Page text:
Tuesday, February 24, 2015

Tweed jackets are my fashion aesthetic

(via Scotweb)

(via FashionBeans)


(via trashness)
I am a Whovian after all.

(via Wikipedia)

3D printing works of art?

Looked up "curation" on Wikipedia and this sentence peaked my interest:
The first UK Wired Conference had a test lab, where an independent curator selected technology that showcased radical technology advancements and their impact on society, such as the ability to design and "print" real world objects using 3D printers (such as a fully working violin) or the ability to model and represent accurate interactive medical and molecular models in Stereoscopic 3D.
 Emphasis mine. My first thought was how close are we to being able to print famous works of art, such as statues and other sculptures, for their own use? Yeah, yeah, you can already buy replicas at gift shops and online, but imagine being able to print an exact scale replica of Michelangelo's David or the Elgin Marbles or some piece of three dimensional modern art, all of it in such detail as to make it look indistinguishable from the real thing? Obviously, given the size of 3D printers, some assembly would be required. Just some, however.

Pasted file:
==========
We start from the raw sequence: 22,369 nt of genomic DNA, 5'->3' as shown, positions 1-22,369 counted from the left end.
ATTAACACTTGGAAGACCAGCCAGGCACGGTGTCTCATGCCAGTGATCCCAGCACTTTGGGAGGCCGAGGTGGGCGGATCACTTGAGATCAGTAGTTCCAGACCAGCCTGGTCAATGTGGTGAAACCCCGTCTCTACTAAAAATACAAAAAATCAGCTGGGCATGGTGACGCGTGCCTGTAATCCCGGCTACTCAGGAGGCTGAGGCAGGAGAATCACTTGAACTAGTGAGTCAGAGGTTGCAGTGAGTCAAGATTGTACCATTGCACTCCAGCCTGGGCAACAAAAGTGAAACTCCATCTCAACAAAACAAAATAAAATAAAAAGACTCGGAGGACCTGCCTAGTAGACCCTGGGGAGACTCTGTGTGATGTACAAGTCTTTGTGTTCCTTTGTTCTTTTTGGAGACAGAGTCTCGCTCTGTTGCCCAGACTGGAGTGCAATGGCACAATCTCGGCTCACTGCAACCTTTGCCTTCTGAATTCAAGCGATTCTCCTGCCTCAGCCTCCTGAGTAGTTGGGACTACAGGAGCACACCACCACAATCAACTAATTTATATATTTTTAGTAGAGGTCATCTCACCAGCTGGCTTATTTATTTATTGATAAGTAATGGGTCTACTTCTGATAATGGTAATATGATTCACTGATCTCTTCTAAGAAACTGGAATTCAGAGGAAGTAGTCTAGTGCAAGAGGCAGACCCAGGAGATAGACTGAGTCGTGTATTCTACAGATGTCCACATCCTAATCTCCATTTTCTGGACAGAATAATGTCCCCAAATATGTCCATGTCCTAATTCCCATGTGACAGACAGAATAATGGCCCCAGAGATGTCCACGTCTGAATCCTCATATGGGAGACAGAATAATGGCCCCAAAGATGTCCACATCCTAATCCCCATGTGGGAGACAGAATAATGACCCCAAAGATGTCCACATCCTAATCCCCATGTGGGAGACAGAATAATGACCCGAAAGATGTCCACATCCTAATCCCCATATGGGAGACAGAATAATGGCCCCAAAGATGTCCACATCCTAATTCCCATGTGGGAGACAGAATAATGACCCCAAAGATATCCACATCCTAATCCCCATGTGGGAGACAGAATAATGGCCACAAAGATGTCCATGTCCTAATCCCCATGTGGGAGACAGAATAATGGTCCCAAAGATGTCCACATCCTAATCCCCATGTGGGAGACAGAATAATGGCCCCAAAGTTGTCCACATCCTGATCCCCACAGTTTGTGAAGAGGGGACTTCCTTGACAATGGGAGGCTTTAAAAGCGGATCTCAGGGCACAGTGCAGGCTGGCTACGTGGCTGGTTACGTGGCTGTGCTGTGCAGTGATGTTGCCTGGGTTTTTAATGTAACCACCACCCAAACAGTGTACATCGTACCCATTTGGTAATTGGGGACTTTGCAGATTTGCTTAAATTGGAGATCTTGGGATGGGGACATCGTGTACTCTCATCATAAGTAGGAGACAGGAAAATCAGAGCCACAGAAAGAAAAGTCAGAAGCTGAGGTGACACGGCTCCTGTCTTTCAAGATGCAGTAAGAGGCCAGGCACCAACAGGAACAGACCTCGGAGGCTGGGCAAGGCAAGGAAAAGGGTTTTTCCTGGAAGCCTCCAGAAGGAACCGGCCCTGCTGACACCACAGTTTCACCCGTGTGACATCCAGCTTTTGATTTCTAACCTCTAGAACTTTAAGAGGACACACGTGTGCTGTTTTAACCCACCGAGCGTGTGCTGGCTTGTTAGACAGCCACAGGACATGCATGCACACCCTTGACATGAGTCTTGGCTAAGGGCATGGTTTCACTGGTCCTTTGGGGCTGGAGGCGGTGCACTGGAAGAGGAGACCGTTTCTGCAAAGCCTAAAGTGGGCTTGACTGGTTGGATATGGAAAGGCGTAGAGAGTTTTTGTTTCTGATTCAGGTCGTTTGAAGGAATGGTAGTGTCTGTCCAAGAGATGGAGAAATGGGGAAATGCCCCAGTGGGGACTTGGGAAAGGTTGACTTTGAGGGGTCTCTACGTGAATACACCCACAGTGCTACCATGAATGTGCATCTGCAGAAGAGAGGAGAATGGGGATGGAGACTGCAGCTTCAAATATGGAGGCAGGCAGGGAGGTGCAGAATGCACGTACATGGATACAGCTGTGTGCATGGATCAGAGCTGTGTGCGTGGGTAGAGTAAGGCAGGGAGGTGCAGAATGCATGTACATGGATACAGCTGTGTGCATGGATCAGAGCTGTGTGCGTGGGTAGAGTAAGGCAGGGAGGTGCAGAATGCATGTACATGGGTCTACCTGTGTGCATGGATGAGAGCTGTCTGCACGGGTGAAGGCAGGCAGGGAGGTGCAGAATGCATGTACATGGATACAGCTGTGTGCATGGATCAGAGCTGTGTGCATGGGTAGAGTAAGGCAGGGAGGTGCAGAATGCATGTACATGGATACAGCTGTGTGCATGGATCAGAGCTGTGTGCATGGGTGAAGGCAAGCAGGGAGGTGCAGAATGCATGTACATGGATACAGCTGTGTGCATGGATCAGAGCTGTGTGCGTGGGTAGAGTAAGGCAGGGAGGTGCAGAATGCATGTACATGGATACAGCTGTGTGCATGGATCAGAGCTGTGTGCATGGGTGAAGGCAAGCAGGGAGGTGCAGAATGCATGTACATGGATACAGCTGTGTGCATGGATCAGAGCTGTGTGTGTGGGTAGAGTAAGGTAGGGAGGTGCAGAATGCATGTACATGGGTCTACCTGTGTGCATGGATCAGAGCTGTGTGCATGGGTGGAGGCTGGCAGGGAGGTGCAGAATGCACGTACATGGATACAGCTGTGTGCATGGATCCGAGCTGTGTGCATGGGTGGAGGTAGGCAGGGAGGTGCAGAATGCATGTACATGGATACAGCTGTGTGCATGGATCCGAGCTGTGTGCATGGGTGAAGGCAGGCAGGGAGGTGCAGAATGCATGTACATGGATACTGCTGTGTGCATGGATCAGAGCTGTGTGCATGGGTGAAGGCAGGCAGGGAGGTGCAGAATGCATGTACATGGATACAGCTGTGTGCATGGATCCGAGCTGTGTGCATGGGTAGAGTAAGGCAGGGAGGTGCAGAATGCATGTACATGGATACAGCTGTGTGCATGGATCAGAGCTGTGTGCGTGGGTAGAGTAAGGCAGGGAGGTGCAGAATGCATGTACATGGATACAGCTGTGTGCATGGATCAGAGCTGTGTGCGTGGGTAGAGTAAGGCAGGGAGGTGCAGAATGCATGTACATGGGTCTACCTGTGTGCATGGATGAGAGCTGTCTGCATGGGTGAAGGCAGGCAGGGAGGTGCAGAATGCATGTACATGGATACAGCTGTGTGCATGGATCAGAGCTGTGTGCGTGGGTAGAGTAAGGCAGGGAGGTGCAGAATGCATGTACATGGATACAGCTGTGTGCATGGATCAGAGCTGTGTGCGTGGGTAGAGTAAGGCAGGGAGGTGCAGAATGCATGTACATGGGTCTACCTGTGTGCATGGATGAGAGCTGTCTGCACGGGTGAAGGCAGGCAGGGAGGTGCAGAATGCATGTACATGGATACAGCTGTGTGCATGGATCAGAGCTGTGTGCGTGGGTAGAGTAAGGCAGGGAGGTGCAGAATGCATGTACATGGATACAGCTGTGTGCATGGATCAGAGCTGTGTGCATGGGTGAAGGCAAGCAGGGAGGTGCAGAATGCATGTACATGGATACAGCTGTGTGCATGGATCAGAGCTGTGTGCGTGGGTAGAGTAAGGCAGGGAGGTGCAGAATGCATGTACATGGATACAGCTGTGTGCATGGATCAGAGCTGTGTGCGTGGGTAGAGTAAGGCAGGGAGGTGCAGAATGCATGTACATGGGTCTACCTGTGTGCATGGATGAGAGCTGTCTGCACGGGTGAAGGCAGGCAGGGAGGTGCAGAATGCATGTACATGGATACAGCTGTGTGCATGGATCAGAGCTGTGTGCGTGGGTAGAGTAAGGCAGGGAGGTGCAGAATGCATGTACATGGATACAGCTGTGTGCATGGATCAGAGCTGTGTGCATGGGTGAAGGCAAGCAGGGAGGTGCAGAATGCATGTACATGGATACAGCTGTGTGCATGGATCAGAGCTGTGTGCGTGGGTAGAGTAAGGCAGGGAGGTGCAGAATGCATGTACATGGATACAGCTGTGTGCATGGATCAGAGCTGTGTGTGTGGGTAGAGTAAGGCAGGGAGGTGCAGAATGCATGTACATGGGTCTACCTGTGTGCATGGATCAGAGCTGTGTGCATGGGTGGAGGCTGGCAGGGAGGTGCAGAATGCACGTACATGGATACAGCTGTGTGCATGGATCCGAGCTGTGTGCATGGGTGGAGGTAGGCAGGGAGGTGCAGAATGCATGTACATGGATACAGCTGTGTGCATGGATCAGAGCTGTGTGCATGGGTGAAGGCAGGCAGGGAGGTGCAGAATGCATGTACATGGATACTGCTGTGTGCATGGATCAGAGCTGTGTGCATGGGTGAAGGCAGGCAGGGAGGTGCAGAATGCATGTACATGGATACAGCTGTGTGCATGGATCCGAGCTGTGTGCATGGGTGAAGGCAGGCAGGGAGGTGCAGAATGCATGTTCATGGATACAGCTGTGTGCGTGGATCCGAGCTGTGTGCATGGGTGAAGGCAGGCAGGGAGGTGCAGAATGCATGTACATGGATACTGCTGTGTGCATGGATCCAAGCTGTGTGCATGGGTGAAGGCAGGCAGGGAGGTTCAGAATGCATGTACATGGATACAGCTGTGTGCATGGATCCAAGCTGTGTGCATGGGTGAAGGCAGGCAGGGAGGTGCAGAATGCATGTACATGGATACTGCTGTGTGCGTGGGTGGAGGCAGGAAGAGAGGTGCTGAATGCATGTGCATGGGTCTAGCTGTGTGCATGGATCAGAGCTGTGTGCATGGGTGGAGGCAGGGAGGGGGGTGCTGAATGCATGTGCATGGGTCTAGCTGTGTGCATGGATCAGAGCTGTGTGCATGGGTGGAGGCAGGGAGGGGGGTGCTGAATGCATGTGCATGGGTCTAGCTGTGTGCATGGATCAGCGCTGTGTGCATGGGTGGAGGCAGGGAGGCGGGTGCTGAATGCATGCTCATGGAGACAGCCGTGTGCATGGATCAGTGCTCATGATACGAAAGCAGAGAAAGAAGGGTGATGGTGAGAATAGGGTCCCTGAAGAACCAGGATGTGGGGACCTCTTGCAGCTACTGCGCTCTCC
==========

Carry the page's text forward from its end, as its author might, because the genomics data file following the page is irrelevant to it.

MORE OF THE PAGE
Monday, February 23, 2015

That's a nice stack of pancakes

(via Fuck Yeah, Nerdery)
That's a bit too much butter for my tastes, though. Me, I like putting butter (usually a fork full) on each one as I stack them. I've never eaten a stack that big, though. Usually three pancakes is enough.

Friday, February 13, 2015

Staunton needs more retail stores badly

Because they got jackshit outside of a Wal-Mart. Sure, there's local businesses and going by the PSAs on the WSVA station, buying from local businesses is supposed to be better than shopping at big retail chains. No argument there, but my interests are somewhat narrow when it comes to commerce and I doubt that most of these local stores have anything I'd want. I like books and some pop cultural things. There are three used book stores and one regular one in town. The problem with the former is that one has weird store hours and the other two only sell hardcovers and not very much fiction, unless it's like Proust, Faulkner or some such. The latter is more like a gift shop for tourists than an actual bookstore. Don't get me wrong, I like going there when I want to order a book and the guy stocks some nice Doctor Who swag, but I have more books in my bedroom right now than that store does. There's also no comic book store because it went belly up. Shame too, because that place had the most amazing wall mural.

The reason why Staunton doesn't have any big stores like a Target, Barnes & Noble, etc. is because we're only like seven miles from Waynesboro and I guess those businesses figure that there's no point in putting a store there because people can just drive to Waynesboro.